WASHINGTON -- Doug Hampton, who once earned more than $12,000 a month as a U.S. Senate aide and who had hopes of making more as a lobbyist for Nevada clients, was declared indigent Tuesday as he faces federal criminal charges.
It's a measure of how Hampton's fortunes have fallen in the aftermath of the extramarital affair between his wife, Cindy, and Sen. John Ensign. After discovering their relationship, Hampton left Ensign's staff in April 2008 with, he says, a promise that he could exceed his Senate income as a lobbyist with clients arranged by the Nevada Republican.
The arrangement ultimately didn't pan out. Worse for Hampton, a federal grand jury indicted the former Las Vegan last Thursday on charges of violating federal lobbying restrictions in the process.
In preparation for arraignment, U.S. Magistrate John M. Facciola on Tuesday ruled Hampton was eligible for an appointed attorney, after reviewing a financial affidavit the defendant submitted and discussing Hampton's finances with the federal public defender's office.
In his order, Facciola wrote that it appeared "unquestioned that unless counsel is appointed the defendant will have to proceed without counsel due to indigency."
Facciola said he reserved the right to require that Hampton pay "some amount to the court" to cover the costs of the appointment if his economic situation improves.
In a further indication that Hampton is financially strapped, the federal public defender for the District of Columbia filed documents in court seeking to postpone Hampton's arraignment until next Monday and asking the court to pay for the defendant's travel from his home in Southern California.
The Hamptons relocated in recent months after losing their $1.2 million home in Summerlin to foreclosure, their Las Vegas attorney has said.
The documents were part of an initial flurry of paperwork in the case of Hampton, charged with seven counts of violating a law that forbids senior Senate staffers from lobbying the Senate for a year after they leave their Capitol Hill jobs.
Hampton is accused of contacting Ensign's office on behalf of clients beginning shortly after he left his congressional post.
Hampton, 48, came to Washington in 2007 to be Ensign's administrative assistant. He left Ensign's staff at the end of April 2008, several months after learning that his wife, a close friend of the senator's wife, was having an affair with Ensign, who also made her treasurer of his political operations.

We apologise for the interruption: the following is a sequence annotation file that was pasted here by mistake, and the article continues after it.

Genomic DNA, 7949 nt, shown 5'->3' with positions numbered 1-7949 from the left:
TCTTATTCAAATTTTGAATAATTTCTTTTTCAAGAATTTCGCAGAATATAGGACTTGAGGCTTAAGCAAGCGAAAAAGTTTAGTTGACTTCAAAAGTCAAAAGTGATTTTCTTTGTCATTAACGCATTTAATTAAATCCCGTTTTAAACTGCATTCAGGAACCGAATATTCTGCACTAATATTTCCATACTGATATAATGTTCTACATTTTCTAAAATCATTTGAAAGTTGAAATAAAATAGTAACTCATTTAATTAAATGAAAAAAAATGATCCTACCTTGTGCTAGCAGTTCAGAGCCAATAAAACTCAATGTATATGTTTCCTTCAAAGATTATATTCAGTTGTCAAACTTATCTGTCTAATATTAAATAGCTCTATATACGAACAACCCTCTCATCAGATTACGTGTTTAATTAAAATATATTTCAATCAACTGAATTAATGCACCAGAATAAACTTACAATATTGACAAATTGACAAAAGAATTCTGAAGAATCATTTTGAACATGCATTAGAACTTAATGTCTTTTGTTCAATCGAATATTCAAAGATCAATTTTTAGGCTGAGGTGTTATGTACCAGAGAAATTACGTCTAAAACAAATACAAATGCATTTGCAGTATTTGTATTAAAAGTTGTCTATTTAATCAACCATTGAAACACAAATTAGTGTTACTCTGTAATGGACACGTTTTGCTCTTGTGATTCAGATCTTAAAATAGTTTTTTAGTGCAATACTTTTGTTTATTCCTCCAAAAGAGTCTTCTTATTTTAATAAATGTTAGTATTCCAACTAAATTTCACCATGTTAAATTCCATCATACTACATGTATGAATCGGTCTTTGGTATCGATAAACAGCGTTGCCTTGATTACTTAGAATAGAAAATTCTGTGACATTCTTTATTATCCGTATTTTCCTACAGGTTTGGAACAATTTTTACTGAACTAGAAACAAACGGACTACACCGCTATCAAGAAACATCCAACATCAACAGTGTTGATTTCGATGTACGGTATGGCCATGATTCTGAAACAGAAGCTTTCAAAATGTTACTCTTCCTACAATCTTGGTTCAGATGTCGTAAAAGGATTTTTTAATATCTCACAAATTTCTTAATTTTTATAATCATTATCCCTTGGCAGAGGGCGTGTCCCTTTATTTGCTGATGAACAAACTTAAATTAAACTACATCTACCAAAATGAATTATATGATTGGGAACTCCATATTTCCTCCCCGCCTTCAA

In a 2009 interview with The New York Times, Hampton said he earned an annual salary of $144,000 as Ensign's administrative assistant.
Senate records compiled by Legistorm, an information service, indicate he was paid at a rate amounting to $160,000 annually. According to the service, he was paid a total of $245,179 over 17 months in the job.
Hampton has accused Ensign of being complicit in the lobbying arrangement for which he was indicted. Ensign, who has denied any legal wrongdoing, was not charged in a criminal case but remains under investigation by the Senate ethics committee.
Ensign's spokeswoman said Tuesday he wouldn't comment on Hampton's indictment.
The documents filed in U.S. District Court may provide a clue about the status of the ethics investigation against Ensign, who announced this month he will not run for re-election next year .
In asking that Hampton's arraignment be postponed, Federal Public Defender A.J. Kramer said the defendant's initial court appearance had been scheduled for Thursday in conjunction with "another proceeding that Mr. Hampton was going to be attending."
"However, when Mr. Hampton was indicted, that schedule was canceled," according to Kramer. Further information was unavailable, but it had been reported that Hampton was scheduled to be deposed at some point by Senate investigators.
The U.S. Justice Department is charging that Hampton's lobbying violated the Honest Leadership and Open Government Act, a 2007 law enacted to slow the "revolving door" for top aides who leave Capitol Hill to cash in as lobbyists.